UNC coach Roy Williams: No update, still, on P.J. Hairston and Leslie McDonald

North Carolina guards Leslie McDonald (left) and P.J. Hairston are expected to sit out for the ninth consecutive game when the Tar Heels host Kentucky on Saturday.
North Carolina guards Leslie McDonald (left) and P.J. Hairston are expected to sit out for the ninth consecutive game when the Tar Heels host Kentucky on Saturday. Robert Willett - rwillett@newsobserver.com

The word is there is no word. At least not about the uncertainty that continues to surround P.J. Hairston and Leslie McDonald, the North Carolina guards who have yet to play this season amid NCAA eligibility concerns.

Barring an unforeseen – and unexpected – resolution to their cases, Hairston, a junior, and McDonald, the Tar Heels’ only scholarship senior, will miss their ninth game of the season on Saturday when UNC hosts Kentucky. Roy Williams, the Tar Heels coach, made it sound on Thursday like a resolution might not be close.

Williams, though, said he didn’t “know anything” about how long the case might continue to drag on.

“I would be stunned if I were to go upstairs and somebody would say those guys are eligible to (play) today,” Williams said.

Questions about whether Hairston and McDonald received impermissible benefits have followed them since the summer. Hairston on at least two occasions drove rental cars that have been connected to Haydn “Fats” Thomas, a Durham resident and convicted felon. McDonald, meanwhile, wore a designer mouth guard in at least one game last season, and he appeared in advertising promoting Iceberg Guards, the mouth guard company.

Officials at UNC haven’t often commented on the cases, and haven’t explained why they continue to drag on. One explanation could be that the NCAA already decided Hairston and McDonald’s fate, and that UNC is appealing that decision. Such a scenario might explain the delay.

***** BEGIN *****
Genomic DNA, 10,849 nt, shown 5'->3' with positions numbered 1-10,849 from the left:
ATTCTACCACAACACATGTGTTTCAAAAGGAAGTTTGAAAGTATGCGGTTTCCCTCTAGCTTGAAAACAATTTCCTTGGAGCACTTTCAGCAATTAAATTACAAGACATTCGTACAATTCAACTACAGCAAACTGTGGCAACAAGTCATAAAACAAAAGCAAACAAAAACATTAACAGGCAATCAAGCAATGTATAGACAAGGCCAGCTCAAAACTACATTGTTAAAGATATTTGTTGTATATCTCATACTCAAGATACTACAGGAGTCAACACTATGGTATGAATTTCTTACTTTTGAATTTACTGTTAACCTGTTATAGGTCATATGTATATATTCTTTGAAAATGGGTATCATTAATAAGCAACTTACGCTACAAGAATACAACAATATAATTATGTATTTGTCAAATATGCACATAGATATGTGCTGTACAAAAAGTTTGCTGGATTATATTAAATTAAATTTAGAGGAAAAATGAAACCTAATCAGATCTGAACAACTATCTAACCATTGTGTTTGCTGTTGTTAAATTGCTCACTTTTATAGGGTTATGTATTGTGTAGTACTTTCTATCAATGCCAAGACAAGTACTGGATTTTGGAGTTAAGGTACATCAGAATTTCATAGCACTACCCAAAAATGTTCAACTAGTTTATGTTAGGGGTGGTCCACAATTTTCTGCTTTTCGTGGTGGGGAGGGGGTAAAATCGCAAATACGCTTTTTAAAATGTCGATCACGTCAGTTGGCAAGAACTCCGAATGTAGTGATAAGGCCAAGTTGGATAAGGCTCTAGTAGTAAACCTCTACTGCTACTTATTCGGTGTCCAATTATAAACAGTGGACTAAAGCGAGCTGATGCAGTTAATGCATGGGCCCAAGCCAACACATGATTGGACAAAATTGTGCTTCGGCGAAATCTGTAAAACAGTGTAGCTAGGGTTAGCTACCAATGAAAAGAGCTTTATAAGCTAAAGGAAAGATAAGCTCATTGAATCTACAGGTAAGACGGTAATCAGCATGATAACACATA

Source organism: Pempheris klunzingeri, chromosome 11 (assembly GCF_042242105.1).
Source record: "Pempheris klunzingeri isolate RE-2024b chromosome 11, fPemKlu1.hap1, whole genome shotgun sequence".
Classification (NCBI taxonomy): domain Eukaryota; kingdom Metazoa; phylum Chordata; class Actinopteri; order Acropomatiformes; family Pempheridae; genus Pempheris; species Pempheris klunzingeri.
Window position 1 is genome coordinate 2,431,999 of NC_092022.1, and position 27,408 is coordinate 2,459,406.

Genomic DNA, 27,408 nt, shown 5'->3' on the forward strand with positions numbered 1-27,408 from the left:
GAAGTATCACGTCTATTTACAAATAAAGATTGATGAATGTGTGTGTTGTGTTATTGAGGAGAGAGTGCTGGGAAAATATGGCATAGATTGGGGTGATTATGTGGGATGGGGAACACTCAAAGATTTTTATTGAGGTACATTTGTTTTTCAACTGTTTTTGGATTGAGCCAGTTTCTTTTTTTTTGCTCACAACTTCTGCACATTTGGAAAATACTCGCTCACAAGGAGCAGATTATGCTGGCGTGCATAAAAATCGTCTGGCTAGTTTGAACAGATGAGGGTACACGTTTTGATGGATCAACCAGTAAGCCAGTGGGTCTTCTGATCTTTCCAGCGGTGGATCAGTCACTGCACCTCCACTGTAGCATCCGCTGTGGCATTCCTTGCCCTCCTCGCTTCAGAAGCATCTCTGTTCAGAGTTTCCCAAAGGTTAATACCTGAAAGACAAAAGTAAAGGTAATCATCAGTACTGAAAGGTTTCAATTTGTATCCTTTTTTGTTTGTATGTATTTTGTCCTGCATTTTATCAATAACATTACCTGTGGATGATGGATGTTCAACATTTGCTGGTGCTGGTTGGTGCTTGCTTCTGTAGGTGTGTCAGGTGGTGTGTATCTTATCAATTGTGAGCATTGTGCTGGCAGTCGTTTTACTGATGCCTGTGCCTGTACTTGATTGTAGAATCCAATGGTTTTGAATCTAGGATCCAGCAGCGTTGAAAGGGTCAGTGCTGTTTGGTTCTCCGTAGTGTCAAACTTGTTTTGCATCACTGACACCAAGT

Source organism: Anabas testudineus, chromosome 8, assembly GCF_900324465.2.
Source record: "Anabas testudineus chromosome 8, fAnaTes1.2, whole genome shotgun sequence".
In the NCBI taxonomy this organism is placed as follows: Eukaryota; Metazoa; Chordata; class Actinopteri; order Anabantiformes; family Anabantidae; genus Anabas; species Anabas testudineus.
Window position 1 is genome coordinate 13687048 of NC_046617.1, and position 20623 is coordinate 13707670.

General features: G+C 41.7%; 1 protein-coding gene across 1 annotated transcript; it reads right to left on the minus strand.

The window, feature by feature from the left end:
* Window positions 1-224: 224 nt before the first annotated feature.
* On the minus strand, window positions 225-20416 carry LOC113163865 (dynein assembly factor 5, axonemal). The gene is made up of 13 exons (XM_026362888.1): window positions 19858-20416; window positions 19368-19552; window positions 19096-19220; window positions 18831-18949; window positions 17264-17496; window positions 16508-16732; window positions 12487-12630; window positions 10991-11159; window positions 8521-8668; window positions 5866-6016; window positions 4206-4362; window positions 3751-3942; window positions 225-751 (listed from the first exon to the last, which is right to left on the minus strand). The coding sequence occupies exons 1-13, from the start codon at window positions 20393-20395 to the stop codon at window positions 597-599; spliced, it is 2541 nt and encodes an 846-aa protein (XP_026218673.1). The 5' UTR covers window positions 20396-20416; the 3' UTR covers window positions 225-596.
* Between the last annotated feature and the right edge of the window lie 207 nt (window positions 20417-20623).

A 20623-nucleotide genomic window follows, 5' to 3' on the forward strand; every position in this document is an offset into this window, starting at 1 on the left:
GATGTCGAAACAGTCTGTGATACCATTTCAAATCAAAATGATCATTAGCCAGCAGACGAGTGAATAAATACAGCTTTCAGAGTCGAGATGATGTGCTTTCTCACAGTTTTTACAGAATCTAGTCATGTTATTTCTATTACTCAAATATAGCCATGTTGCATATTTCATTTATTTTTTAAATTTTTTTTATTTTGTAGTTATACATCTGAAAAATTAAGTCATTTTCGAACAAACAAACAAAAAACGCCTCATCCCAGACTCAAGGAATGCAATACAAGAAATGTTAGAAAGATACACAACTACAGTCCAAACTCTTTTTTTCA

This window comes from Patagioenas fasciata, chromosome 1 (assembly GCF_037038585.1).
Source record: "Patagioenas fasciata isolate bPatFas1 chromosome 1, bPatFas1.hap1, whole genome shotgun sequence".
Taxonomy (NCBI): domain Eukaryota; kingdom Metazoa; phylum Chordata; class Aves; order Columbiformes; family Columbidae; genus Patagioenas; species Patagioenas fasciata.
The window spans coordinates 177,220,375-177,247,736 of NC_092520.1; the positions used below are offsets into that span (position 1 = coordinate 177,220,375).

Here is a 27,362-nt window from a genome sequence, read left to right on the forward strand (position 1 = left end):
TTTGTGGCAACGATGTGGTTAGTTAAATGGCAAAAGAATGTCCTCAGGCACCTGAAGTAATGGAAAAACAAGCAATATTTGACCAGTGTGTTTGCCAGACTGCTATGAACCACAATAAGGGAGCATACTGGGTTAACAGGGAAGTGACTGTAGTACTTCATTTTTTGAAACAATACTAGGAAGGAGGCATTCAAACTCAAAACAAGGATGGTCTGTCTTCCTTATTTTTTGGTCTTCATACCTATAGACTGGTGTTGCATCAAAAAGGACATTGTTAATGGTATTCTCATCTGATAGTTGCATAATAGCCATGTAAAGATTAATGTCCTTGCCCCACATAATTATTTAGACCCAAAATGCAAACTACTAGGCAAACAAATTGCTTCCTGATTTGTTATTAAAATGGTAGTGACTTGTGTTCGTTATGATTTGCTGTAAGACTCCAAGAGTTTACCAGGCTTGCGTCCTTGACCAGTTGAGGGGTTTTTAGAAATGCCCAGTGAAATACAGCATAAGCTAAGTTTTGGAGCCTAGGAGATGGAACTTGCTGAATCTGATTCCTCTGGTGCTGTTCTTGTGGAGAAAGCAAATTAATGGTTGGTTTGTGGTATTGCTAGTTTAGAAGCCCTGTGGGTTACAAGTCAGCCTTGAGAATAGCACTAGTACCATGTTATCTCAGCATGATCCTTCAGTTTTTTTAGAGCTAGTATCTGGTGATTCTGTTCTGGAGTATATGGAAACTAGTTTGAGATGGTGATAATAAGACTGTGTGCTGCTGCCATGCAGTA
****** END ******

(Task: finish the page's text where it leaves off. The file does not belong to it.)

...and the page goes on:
Regardless, Williams said on Thursday that there was “no update.”

“We’re just staying the course,” he said. “And I’m sure (the NCAA is) trying to do everything they can, too.”

Lengthy NCAA investigations aren’t uncommon – both in broader investigations into entire athletic departments or teams and in smaller investigations involving one or two individuals. If a school appeals an NCAA ruling, a case would take even longer to be decided.

Myck Kabongo, a former guard at Texas, missed more than half of last season after the NCAA began investigating his relationship with an agent. The NCAA originally ruled that Kabango be suspended for the entire season, but after an appeal he returned in mid-February and played in the Longhorns’ final 11 games.

Williams said on Thursday that he has spoken with Rick Barnes, the Texas coach, about how he handled the uncertainty that surrounded Kabango last season.

“We’ve talked, yes,” Williams said. “And it’s tough. You don’t know. But it’s what it is. You’ve got to go with who can play. That’s really what it is. And you guys – I think I told you this in the press conference (after the victory against Louisville on Nov. 24).

“At one point, I thought my team was worried about it. And then I had to say, hey guys – let’s play. Don’t be concerned about what’s going to happen or anything. We’ve got to play right now.”

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